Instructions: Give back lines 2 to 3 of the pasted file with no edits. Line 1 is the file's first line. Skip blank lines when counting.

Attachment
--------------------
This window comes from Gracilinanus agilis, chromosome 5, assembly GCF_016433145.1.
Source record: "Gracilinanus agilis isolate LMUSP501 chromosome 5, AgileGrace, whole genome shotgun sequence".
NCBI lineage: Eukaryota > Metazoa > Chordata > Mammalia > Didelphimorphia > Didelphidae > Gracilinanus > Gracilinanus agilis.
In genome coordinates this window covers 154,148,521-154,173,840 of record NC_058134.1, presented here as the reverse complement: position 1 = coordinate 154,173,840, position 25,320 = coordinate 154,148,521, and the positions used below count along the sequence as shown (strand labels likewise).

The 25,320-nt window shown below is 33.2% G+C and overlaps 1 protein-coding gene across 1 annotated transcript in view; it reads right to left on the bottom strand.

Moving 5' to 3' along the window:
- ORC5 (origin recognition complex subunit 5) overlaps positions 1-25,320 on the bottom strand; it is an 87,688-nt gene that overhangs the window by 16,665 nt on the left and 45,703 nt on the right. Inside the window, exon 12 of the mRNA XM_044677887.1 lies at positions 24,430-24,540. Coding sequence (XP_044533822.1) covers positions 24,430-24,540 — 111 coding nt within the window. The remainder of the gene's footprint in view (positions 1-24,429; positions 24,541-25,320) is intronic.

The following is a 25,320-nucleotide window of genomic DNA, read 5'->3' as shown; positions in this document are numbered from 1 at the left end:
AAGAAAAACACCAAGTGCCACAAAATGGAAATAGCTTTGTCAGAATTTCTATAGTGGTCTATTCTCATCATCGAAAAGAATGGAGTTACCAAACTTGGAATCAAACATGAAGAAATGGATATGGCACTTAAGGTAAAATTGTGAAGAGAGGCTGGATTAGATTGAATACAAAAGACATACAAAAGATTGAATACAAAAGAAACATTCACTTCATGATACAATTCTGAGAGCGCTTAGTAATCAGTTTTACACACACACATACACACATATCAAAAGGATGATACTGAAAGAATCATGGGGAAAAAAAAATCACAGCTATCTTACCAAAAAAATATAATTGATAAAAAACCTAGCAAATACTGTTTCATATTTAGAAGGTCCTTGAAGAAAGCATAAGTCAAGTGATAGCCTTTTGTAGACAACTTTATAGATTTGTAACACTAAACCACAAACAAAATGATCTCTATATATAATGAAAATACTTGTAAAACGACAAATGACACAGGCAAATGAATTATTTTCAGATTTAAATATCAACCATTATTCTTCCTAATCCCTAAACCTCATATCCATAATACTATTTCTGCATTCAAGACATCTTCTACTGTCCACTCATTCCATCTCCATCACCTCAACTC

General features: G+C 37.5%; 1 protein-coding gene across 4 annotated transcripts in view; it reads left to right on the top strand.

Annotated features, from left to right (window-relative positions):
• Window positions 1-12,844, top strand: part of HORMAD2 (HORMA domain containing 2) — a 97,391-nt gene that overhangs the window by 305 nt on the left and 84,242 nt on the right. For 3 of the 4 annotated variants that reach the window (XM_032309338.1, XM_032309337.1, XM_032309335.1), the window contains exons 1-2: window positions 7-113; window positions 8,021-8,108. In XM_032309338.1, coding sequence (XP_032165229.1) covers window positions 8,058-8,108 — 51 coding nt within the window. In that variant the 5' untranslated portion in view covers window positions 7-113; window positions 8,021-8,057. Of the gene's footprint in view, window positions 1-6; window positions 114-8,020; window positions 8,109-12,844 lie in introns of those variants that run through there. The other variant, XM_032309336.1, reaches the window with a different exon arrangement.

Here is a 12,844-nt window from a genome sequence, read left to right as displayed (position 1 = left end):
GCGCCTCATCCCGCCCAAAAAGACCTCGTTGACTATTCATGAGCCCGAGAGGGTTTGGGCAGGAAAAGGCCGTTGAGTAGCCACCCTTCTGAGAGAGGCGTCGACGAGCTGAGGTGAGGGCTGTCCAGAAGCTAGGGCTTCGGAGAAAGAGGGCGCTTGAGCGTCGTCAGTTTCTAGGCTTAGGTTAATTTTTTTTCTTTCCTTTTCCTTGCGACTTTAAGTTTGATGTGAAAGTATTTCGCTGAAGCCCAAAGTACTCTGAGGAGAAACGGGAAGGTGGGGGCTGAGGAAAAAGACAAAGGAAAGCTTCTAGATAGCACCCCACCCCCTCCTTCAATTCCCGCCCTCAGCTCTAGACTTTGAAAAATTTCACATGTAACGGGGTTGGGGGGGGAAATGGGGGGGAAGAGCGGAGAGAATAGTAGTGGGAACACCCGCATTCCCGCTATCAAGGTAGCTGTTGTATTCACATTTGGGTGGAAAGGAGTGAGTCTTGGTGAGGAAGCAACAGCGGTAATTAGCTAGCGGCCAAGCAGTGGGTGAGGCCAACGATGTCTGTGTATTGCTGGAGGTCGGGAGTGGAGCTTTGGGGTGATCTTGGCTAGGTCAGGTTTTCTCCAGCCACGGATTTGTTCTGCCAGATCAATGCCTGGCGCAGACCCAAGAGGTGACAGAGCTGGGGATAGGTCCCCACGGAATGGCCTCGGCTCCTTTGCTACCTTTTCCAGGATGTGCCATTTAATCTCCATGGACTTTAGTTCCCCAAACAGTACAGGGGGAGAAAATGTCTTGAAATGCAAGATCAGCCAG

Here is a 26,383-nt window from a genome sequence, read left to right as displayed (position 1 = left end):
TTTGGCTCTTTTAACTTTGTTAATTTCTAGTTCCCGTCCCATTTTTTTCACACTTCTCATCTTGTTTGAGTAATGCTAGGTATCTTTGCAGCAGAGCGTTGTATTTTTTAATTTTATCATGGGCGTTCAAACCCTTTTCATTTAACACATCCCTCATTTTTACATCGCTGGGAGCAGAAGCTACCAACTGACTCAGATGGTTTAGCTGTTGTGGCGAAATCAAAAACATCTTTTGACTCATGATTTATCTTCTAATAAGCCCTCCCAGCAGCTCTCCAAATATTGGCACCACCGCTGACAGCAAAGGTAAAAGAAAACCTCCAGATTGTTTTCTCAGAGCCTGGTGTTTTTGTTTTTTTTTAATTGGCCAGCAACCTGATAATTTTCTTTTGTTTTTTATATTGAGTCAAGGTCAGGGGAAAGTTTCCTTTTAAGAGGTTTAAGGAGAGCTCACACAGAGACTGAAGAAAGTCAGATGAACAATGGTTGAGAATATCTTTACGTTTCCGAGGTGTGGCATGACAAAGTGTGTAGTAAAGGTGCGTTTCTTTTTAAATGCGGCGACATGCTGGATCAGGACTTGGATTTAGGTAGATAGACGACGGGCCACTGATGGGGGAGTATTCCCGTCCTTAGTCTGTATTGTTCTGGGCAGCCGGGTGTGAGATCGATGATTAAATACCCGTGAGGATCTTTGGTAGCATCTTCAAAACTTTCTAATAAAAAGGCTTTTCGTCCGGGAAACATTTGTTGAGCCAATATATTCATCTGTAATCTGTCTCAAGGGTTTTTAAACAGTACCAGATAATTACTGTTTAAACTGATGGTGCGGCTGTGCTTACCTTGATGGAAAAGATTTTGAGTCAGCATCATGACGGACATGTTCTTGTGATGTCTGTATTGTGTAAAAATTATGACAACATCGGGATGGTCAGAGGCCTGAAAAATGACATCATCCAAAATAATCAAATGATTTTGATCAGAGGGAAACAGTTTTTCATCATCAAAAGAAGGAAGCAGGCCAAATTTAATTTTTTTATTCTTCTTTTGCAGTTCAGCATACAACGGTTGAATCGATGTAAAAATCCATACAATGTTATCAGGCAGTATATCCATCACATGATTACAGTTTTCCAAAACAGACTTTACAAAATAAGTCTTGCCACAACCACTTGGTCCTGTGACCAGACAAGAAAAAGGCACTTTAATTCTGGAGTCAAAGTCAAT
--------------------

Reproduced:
Source record: "Gracilinanus agilis isolate LMUSP501 chromosome 5, AgileGrace, whole genome shotgun sequence".
NCBI lineage: Eukaryota > Metazoa > Chordata > Mammalia > Didelphimorphia > Didelphidae > Gracilinanus > Gracilinanus agilis.